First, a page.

- to affect with a sudden wave of keen emotion or excitement, as to produce a tremor or tingling sensation through the body.
- to utter or send forth tremulously, as a melody.
- to affect one with a wave of emotion or excitement.
- to be stirred by a tremor or tingling sensation of emotion or excitement: He thrilled at the thought of home.
- to cause a prickling or tingling sensation; throb.
- to move tremulously; vibrate; quiver.
- a sudden wave of keen emotion or excitement, sometimes manifested as a tremor or tingling sensation passing through the body.
- something that produces or is capable of producing such a sensation: a story full of thrills.
- a thrilling experience: It was a thrill to see Paris again.
- a vibration or quivering.
- Pathology. an abnormal tremor or vibration, as in the respiratory or vascular system.
Origin of thrill
Examples from the Web for thrill
For Paul, the thrill of breakfast with the Reverend, may be giving way to the taste of burnt toast.GOP Won’t Forgive Rand for Cop Critique
December 23, 2014
Get a thrill, get off a lucky shot, take home a trophy, put it up in a secret chamber of our heart.McConaughey’s ‘Stand’—And Ours
December 5, 2014
A wonderful accomplishment by Kevin and his team and a thrill for Les and Leslie Parrott.How the Religious Right Scams Its Way Onto the New York Times Bestseller List
November 16, 2014
Most of us in that category can remember the thrill of seeing our words appear in public for the first time.You Can Look It Up: The Wikipedia Story
October 19, 2014
It surely however gives a certain type of feller a thrill, dark and shameful though it may be.The Dirty Secret Doctors Don't Want You To Know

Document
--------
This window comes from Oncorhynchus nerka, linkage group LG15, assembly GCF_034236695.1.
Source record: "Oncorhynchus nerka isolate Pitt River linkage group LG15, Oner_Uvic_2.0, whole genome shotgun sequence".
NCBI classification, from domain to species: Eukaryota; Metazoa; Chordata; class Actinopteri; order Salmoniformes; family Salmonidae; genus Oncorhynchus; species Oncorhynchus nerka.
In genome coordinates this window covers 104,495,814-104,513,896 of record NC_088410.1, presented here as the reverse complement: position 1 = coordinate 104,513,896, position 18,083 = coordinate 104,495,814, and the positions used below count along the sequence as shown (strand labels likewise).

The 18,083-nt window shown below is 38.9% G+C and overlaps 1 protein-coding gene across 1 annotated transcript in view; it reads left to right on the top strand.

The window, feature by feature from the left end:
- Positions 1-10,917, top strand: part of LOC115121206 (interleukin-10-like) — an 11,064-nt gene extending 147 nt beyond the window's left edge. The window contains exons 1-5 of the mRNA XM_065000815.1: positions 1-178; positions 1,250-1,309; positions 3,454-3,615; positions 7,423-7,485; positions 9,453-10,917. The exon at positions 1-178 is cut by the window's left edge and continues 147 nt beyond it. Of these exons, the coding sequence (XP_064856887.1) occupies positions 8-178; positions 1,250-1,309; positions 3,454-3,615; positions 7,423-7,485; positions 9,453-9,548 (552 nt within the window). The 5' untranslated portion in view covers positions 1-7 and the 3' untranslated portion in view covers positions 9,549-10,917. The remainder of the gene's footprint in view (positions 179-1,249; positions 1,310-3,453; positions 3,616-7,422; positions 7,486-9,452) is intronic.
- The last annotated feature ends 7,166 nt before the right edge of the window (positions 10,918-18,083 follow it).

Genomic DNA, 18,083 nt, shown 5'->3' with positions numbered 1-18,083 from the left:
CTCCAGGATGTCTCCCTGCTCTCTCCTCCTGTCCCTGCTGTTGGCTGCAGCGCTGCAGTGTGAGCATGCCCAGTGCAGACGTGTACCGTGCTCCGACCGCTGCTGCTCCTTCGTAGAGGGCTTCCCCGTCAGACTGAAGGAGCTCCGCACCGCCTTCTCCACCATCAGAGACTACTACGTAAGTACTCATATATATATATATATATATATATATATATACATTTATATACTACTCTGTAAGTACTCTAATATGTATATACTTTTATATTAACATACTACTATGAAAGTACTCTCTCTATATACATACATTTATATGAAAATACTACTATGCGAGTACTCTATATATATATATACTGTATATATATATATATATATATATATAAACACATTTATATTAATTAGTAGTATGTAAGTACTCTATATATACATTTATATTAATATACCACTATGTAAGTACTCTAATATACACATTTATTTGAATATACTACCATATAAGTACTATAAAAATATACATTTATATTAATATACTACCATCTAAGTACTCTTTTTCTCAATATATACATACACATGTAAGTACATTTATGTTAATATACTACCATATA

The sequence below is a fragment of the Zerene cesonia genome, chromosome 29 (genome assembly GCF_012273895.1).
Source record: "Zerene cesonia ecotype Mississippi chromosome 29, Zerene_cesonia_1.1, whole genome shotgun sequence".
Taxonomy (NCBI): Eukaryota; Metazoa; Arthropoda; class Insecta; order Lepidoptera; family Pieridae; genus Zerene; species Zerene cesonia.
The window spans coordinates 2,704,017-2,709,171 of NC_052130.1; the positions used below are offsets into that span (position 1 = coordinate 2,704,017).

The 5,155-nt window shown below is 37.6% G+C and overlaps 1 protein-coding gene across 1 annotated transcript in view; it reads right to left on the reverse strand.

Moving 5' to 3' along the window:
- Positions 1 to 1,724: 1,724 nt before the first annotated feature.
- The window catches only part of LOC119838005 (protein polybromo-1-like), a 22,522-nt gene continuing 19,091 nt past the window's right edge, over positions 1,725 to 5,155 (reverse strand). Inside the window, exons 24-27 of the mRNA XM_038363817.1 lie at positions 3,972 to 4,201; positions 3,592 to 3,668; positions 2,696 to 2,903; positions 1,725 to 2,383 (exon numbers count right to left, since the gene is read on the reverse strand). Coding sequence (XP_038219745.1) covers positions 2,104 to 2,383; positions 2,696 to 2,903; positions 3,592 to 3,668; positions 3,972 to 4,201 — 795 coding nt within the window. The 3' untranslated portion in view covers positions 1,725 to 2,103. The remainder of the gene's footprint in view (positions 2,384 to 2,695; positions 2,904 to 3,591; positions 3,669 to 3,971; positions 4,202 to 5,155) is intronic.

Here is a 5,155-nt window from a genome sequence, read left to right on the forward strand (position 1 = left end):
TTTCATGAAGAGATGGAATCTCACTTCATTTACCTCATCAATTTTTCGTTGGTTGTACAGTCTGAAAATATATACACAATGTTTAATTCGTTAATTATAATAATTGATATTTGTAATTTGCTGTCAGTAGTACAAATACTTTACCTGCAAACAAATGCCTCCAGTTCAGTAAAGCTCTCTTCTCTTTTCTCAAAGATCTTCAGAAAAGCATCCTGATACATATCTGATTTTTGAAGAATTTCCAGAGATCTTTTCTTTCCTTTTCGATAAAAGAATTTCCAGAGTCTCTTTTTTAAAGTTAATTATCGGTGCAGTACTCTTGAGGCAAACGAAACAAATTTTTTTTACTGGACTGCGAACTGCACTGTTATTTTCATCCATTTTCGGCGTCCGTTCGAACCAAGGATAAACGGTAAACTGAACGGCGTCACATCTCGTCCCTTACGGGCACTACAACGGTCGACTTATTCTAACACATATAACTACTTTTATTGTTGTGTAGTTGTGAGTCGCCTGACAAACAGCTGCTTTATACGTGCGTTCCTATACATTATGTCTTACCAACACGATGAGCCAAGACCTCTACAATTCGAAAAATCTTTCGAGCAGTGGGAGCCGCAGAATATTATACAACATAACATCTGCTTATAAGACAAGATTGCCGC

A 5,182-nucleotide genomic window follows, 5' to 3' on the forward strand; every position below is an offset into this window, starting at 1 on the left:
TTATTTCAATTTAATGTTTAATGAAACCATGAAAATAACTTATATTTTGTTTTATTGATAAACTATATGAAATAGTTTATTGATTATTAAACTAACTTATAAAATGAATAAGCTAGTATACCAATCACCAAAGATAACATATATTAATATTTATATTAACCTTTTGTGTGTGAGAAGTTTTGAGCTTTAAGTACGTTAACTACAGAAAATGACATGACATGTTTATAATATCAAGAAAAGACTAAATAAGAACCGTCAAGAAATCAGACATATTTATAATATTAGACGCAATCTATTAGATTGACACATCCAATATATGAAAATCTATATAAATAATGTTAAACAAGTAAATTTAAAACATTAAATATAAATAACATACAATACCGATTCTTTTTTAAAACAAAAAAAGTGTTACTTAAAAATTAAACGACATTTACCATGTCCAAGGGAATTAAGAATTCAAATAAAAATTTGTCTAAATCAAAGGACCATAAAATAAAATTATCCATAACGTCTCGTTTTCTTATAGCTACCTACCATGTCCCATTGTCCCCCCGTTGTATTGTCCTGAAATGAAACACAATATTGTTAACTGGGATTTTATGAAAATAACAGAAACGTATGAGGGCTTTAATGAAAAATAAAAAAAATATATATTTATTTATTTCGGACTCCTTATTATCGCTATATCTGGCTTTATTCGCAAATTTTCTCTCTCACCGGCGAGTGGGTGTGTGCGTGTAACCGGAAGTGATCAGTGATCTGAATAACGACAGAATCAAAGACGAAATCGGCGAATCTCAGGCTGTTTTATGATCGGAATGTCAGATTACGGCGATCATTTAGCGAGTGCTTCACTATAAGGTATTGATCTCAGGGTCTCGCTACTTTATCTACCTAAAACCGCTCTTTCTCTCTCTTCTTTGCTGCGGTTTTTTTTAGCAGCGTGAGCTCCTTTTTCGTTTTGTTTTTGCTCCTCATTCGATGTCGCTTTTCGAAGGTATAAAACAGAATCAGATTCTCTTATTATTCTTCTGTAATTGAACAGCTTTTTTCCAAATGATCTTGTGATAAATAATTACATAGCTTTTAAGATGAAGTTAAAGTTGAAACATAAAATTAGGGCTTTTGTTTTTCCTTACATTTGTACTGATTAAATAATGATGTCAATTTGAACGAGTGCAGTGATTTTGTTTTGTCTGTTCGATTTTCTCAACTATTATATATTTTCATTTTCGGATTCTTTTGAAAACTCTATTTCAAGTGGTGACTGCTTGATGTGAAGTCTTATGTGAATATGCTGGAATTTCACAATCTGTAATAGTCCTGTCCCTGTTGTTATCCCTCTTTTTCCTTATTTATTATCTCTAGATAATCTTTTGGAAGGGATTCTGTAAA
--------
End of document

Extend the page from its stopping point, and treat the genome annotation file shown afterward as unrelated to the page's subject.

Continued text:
August 22, 2014
There came a thrill in her heart each time she thought of that—that she loved him.Within the Law
He clapped his hands, with that thrill of joy which true art will ever give to a true artist.The White Company
Arthur Conan Doyle
The discovery of Tillie's hiding-place interested but did not thrill him.K
Mary Roberts Rinehart
The great voice had not caused him to feel any thrill or emotion whatever.The Foolish Lovers
St. John G. Ervine
With his pretty, joyous carol, which should thrill the heart of men?
- a sudden sensation of excitement and pleasureseeing his book for sale gave him a thrill
- a situation producing such a sensationit was a thrill to see Rome for the first time
- a trembling sensation caused by fear or emotional shock
- pathol an abnormal slight tremor associated with a heart or vascular murmur, felt on palpation
- to feel or cause to feel a thrill
- to tremble or cause to tremble; vibrate or quiver
Word Origin and History for thrill
c.1300, "to pierce, penetrate," metathesis of Old English þyrlian, from þyrel "hole" (in Middle English, also "nostril"), from þurh "through" (cf. Middle High German dürchel "pierced, perforated;" see through) + -el. Meaning "give a shivering, exciting feeling" is first recorded 1590s, via metaphoric notion of "pierce with emotion." Related: Thrilled; thrilling.
"a shivering, exciting feeling," 1670s, from thrill (v.). Meaning "a thrilling experience" is attested from 1936.
- The vibration accompanying a cardiac or vascular murmur, detectible on palpation.